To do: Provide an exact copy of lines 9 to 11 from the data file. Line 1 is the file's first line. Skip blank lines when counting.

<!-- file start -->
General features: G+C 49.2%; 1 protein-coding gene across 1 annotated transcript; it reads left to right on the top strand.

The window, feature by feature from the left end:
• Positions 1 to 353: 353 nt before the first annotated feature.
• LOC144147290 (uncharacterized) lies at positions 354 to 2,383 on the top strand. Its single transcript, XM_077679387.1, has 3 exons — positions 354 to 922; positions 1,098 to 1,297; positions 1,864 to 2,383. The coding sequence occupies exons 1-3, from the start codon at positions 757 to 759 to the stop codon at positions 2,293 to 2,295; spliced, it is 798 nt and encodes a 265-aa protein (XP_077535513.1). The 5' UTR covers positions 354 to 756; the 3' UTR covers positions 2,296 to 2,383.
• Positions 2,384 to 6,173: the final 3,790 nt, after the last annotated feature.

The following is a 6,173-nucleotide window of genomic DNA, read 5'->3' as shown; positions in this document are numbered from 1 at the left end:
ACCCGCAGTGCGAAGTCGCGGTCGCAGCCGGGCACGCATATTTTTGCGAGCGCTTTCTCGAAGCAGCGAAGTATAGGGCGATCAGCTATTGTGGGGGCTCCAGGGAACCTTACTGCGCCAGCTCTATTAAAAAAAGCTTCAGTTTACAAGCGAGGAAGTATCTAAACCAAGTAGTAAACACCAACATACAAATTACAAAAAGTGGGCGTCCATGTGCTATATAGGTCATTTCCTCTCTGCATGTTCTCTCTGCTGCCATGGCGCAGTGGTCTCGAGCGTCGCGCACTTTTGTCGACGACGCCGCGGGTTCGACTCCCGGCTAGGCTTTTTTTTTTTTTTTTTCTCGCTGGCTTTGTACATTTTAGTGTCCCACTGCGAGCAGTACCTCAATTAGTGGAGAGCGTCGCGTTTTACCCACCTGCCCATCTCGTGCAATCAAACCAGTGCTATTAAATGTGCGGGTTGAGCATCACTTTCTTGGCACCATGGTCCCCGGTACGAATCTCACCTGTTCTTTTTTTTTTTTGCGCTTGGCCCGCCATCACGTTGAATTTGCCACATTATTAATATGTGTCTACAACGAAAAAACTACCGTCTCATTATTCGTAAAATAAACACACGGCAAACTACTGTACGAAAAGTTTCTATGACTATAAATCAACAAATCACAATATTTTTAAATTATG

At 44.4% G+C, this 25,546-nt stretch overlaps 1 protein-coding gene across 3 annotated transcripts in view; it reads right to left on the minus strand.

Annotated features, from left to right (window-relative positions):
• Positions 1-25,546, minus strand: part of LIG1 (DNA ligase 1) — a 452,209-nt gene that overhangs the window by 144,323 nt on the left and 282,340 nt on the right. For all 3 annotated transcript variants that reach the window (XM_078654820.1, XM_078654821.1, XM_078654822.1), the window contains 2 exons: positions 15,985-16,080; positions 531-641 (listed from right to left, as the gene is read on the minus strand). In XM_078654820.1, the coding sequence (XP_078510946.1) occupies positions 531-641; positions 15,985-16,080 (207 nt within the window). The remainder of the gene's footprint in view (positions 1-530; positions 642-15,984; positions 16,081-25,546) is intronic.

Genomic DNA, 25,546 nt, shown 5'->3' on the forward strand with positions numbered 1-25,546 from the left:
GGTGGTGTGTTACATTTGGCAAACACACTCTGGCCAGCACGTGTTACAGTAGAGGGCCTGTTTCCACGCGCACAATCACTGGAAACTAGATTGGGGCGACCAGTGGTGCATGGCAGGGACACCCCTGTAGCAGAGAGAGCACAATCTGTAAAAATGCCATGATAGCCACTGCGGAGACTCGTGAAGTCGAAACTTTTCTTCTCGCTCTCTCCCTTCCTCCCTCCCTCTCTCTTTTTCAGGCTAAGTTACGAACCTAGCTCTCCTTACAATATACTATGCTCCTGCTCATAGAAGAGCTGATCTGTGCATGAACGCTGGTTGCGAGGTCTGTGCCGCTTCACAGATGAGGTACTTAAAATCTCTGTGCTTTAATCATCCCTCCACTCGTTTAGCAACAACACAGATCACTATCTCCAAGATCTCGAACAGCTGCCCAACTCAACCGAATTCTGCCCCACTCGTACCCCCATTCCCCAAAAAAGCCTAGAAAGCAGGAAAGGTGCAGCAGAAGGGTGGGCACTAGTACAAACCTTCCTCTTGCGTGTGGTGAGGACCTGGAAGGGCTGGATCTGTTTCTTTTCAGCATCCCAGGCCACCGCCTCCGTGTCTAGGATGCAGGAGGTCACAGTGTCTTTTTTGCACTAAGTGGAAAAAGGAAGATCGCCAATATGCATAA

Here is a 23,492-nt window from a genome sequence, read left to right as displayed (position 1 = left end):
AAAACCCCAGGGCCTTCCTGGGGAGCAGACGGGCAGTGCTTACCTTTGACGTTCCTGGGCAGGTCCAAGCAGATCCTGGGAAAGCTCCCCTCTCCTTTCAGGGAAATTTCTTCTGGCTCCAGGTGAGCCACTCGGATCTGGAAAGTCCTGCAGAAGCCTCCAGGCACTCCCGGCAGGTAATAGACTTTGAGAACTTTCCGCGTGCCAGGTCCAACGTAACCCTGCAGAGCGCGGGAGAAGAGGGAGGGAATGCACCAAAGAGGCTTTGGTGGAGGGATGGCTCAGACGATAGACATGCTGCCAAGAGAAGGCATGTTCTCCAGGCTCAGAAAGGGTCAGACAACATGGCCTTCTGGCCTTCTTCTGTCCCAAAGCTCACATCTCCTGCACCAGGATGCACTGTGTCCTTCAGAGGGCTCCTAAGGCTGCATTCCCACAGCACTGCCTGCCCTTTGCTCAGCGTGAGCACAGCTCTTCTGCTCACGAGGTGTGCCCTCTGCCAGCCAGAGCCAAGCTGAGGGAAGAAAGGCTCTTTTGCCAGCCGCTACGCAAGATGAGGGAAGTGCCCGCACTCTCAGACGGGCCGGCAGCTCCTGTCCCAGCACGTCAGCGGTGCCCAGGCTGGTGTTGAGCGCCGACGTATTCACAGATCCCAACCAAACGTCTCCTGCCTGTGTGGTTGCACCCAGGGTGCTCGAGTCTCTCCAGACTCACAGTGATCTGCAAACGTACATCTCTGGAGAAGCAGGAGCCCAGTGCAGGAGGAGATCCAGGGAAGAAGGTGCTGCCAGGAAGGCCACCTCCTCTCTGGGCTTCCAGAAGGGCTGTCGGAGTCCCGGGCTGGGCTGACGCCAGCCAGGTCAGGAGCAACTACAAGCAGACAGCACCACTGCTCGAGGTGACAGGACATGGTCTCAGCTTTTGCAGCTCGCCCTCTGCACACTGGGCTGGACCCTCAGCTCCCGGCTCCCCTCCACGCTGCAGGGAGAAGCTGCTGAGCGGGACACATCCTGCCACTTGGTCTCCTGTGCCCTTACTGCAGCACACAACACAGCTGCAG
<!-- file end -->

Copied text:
Annotated features, from left to right (window-relative positions):
• Positions 1-25,546, minus strand: part of LIG1 (DNA ligase 1) — a 452,209-nt gene that overhangs the window by 144,323 nt on the left and 282,340 nt on the right. For all 3 annotated transcript variants that reach the window (XM_078654820.1, XM_078654821.1, XM_078654822.1), the window contains 2 exons: positions 15,985-16,080; positions 531-641 (listed from right to left, as the gene is read on the minus strand). In XM_078654820.1, the coding sequence (XP_078510946.1) occupies positions 531-641; positions 15,985-16,080 (207 nt within the window). The remainder of the gene's footprint in view (positions 1-530; positions 642-15,984; positions 16,081-25,546) is intronic.

Genomic DNA, 25,546 nt, shown 5'->3' on the forward strand with positions numbered 1-25,546 from the left: